A little problem with following on Twitter

Tuesday, March 5th, 2013 at 6:06 pm

Twitter has an excellent onboarding process that ensures you’ll be seeing tweets of interest within minutes of signing up. This is all part of Twitter’s consistently great user experience; however lately I’ve stumbled upon one exception to this:

Twitter: You are unable to follow more people at this time

You are unable to follow more people at this time.

Lately I hit the 2,000 mark of users followed on Twitter. This is indicative of what I was talking about above: Twitter is fantastic at encouraging you to follow more and more. The “Who to follow” pane is like an intellectual donut shop… juicy avatars of all sorts of users it believes you’ll be interested in.

Mmm, Twitter donuts

And you just want to keep on eating. It’s a classic feedback loop: you click follow and you’ll get a new avatar appearing to tempt you again into following. It’s like a social network slot machine.

But therein lies the issue: depending on your level of followers, sooner or later you run out of coins.

Now Twitter has an interesting support article on following limits that explains how it works. It’s a tricky balance for them: trying to maintain their service, avoiding spam and abuse… there’s a lot of issues at play here.

For me the issue isn’t that they stop you following more than x followers, it’s more the lack of response the interface has to this limit.

It’s a pretty standard and simple convention in UI design that if a user can’t perform an action, either don’t show it or show that it is unavailable. Even though my Twitter follower list is now capped, Twitter still urges me to follow more. Yet if I click “follow” I’m thrown up the same old message: “You are unable to follow more people at this time. Learn more here.” Not great.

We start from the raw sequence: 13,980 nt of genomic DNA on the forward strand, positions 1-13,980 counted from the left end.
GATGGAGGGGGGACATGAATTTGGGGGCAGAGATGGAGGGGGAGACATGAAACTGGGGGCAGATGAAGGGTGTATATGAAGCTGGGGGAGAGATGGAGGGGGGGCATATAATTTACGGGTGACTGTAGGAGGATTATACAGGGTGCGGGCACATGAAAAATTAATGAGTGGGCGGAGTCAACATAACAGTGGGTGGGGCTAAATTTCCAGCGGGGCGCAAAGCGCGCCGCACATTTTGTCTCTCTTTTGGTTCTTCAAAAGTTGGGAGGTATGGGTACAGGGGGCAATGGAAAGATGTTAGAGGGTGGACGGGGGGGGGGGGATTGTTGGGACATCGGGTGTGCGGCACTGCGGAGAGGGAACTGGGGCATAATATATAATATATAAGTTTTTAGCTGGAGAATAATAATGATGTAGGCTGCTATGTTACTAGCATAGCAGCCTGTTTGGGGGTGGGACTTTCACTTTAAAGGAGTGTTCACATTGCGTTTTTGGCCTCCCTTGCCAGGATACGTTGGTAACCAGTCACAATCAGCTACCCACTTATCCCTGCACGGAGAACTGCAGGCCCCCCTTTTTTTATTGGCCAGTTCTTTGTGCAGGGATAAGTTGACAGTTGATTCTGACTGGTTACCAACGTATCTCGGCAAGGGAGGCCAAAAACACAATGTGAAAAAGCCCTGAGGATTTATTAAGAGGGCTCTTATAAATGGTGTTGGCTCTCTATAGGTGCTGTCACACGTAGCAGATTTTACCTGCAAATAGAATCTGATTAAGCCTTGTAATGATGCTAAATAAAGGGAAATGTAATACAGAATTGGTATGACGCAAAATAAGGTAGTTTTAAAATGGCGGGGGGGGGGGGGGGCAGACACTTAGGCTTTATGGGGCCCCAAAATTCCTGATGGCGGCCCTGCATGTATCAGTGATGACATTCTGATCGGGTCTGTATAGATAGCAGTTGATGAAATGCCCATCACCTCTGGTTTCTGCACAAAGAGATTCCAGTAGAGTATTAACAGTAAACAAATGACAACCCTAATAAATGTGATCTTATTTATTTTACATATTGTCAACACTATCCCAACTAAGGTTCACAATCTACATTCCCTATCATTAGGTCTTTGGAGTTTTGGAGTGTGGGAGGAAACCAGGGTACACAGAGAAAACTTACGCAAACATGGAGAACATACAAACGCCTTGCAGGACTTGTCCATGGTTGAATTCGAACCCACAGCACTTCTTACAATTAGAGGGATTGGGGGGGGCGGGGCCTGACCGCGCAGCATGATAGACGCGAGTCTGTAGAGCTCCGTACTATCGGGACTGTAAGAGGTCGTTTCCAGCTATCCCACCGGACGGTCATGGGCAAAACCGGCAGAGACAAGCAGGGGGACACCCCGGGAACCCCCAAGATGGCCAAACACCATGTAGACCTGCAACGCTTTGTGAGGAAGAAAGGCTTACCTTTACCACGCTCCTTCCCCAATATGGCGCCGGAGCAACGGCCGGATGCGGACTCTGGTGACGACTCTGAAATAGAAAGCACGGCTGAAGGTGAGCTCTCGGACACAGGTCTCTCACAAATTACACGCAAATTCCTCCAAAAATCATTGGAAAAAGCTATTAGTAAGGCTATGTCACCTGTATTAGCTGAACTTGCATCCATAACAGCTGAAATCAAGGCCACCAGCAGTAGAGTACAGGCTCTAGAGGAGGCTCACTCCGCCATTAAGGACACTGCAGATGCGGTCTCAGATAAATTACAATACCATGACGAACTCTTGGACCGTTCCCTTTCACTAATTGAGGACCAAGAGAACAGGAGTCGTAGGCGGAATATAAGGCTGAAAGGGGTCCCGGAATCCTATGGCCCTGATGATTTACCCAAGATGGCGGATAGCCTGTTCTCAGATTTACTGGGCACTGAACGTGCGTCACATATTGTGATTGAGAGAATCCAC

But here’s where this issue takes a turn for the worse. There are two ways to follow new people if you’ve hit your limit:

Unfollow users

Unfollowing users on a social network is a slippery slope. It’s hard to maintain a thick skin with this sometimes; anyone who’s used a service like Qwitter knows that it’s hard not to take these things personally when someone unfollows you. Was it something I said? Am I tweeting too much? Am I not as funny as I think I am? Am I tweeting many amusing cat videos? Or has that person hit their limit and is just “pruning” users?

And it’s often tit for tat: if someone unfollows you, it’s only human to want to unfollow them. And ironically, that means both users are followers down now, which sadly affects the number of users you’re allowed to follow: Twitter mentions ratios between following and followers, but doesn’t publish them.

Gain more followers

Telling users to get more followers is potentially negative as well.

“You’re not popular enough.”

Heathers

Flash backs to highschool anyone?

A more elegent solution

This could work a whole lot better, with a few simple changes.

One option would be to remove the whole “who to follow” pane altogether. But surely there’s a better solution than that.

Messaging

Let’s say you’re ten users away from your Twitter limit. Why not communicate that to the user?

You're only ten users away...

Positive actions

And if you’ve hit your limit? Why not encourage the user to try and gain more followers?

Join the conversation?

This way the drive to continually interact and engage with Twitter remains while removing frustrating and potentially negative experience.

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